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Bitmain Unveils Cheaper T19 Bitcoin Miner to Regain Lost Market Share

Bitmain on Monday released the Antminer T19, a cheaper bitcoin mining machine, in an effort to regain lost market share.

The Beijing-based company said the Antminer T19 has computing power or hashrate of 84 terahash per second (TH/s) and power efficiency of 37.5 joules per terahash (J/TH).

The latest hardware is modeled after Bitmain’s more efficient BTC miner, Antminer S19, only cheaper. With hashrate of 95 TH/s, the S19 model costs $1,785, some 2% higher compared to the T19 series, which is selling at $1,750.

“The Antminer T19 is housed with the same generation of custom-built chips found in the Antminer S19 and S19 Pro, ensuring capable and efficient operations for mining cryptocurrencies,” said Bitmain in a blog post.

According to F2pool, a global bitcoin mining network, the new T19 model generates up to $3.17 of profit each day. That compares with earnings of $3.96 per day for the Antminer S19. The figures are based on an average electricity cost of $0.05 per kilowatt per hour.

The T19 goes on sale on June 1, with a limit of two miners per customer “to prevent hoarding and to ensure that more individual buyers can purchase miners,” Bitmain declared. The new mining equipment will be shipped between June 21 and 30, it said.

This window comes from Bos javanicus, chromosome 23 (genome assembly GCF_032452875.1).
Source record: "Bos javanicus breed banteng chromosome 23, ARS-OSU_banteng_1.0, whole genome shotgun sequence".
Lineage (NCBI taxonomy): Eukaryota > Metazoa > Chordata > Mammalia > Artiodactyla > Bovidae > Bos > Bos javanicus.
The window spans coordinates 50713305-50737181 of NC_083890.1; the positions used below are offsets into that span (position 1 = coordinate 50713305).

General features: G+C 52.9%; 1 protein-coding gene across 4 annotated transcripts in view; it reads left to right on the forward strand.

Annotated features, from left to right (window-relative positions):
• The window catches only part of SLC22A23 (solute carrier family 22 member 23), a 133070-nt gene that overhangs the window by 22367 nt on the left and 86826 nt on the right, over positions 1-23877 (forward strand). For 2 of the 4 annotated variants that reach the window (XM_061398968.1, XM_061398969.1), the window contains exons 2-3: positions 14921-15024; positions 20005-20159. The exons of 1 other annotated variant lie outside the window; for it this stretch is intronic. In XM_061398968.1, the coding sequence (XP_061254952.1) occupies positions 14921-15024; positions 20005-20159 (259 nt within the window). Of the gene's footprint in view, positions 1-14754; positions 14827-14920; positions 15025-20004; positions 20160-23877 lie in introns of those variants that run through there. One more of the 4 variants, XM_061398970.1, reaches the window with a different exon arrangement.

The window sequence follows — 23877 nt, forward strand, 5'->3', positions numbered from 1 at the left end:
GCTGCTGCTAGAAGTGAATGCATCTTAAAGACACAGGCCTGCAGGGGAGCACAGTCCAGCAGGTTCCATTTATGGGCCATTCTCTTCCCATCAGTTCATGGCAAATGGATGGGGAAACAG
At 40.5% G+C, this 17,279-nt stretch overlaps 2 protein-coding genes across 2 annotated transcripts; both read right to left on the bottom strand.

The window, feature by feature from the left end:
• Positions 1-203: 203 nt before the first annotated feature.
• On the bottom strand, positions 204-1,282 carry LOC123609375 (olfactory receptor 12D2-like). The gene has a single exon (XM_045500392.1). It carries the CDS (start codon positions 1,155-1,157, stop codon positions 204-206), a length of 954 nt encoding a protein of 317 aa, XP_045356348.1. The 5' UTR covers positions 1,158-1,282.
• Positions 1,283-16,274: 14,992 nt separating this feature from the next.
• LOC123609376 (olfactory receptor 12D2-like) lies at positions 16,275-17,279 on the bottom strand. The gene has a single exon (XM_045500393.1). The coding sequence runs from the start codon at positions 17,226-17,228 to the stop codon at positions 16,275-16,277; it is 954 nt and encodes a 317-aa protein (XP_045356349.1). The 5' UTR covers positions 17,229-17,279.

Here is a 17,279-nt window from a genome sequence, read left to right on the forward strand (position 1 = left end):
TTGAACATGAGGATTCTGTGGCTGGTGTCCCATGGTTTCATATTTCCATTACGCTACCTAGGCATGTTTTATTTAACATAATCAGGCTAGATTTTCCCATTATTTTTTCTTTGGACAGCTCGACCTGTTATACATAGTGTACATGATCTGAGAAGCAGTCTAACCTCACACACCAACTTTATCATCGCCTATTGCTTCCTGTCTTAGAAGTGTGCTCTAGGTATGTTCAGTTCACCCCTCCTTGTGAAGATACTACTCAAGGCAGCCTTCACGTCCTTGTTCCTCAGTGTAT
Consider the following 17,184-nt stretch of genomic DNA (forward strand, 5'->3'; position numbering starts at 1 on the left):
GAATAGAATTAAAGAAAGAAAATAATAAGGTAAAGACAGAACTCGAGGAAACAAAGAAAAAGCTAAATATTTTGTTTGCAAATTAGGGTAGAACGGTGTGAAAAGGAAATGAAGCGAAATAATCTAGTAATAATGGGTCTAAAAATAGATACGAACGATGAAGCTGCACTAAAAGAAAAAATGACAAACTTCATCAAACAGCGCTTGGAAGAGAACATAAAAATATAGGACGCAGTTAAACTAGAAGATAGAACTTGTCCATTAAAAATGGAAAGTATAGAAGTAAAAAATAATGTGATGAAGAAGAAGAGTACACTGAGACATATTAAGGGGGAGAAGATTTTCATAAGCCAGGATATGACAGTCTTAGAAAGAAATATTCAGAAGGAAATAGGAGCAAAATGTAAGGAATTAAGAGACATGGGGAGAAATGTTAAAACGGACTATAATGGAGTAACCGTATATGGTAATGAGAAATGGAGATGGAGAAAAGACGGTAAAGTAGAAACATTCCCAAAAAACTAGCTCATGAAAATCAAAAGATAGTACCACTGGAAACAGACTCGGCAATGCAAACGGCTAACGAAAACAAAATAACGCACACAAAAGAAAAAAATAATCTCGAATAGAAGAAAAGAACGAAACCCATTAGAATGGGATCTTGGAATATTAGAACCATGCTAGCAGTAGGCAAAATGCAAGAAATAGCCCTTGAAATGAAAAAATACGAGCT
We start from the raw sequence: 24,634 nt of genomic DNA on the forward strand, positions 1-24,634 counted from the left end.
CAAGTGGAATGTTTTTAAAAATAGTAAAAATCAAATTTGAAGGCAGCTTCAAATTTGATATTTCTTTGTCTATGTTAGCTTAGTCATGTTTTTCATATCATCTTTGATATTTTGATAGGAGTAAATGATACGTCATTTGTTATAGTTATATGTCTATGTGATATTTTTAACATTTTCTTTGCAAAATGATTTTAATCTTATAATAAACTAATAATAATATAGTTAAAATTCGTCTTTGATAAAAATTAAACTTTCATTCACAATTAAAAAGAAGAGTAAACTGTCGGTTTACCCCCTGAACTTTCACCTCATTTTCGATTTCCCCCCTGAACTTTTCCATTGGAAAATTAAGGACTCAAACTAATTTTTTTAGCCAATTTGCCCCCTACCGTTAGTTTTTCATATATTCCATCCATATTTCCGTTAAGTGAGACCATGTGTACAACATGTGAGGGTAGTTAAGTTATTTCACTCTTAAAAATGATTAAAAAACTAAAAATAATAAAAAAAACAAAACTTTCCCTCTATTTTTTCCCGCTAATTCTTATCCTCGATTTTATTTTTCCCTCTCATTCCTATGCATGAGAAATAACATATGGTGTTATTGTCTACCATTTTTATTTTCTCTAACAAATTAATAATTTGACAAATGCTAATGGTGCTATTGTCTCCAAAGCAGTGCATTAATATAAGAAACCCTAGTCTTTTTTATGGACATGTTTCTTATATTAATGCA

It is more efficient than the previous T17 model, which, together with the Antminer S17, has failed at a higher rate of 20% – 30%. The “normal” failure rate is generally 5%. Antminer T19 comes with “upgraded firmware,” ostensibly to offer “faster start-up speeds.”

The new miner comes at a time Bitmain has given up ground to emerging competitor Microbt. The release also coincides with Bitcoin’s programmed supply cut of May 11, which slashed miner revenue by 50% to 6.25 BTC per block. The halving has forced miners to look for more efficient mining equipment.

According to Coinshares, Bitmain may have lost 10% of its dominant market share in 2019, as Microbt, maker of the Whatsminer series, continued to sell more mining power throughout the world. The trend is expected to have continued in 2020.

Earlier on Monday, Canadian firm Bitfarms Ltd. announced the purchase of 1,847 Whatsminer M20S BTC mining machines. Delivered within four to five weeks, the mining hardware is expected to add approximately 133 petahash per second (PH/s) to the company’s installed computing power and improve computing efficiency to over 15 PH per megawatt, it said.

What do you think about Bitmain’s new product? Let us know in the comments section below.

Image Credits: Shutterstock, Pixabay, Wiki Commons, Bitmain

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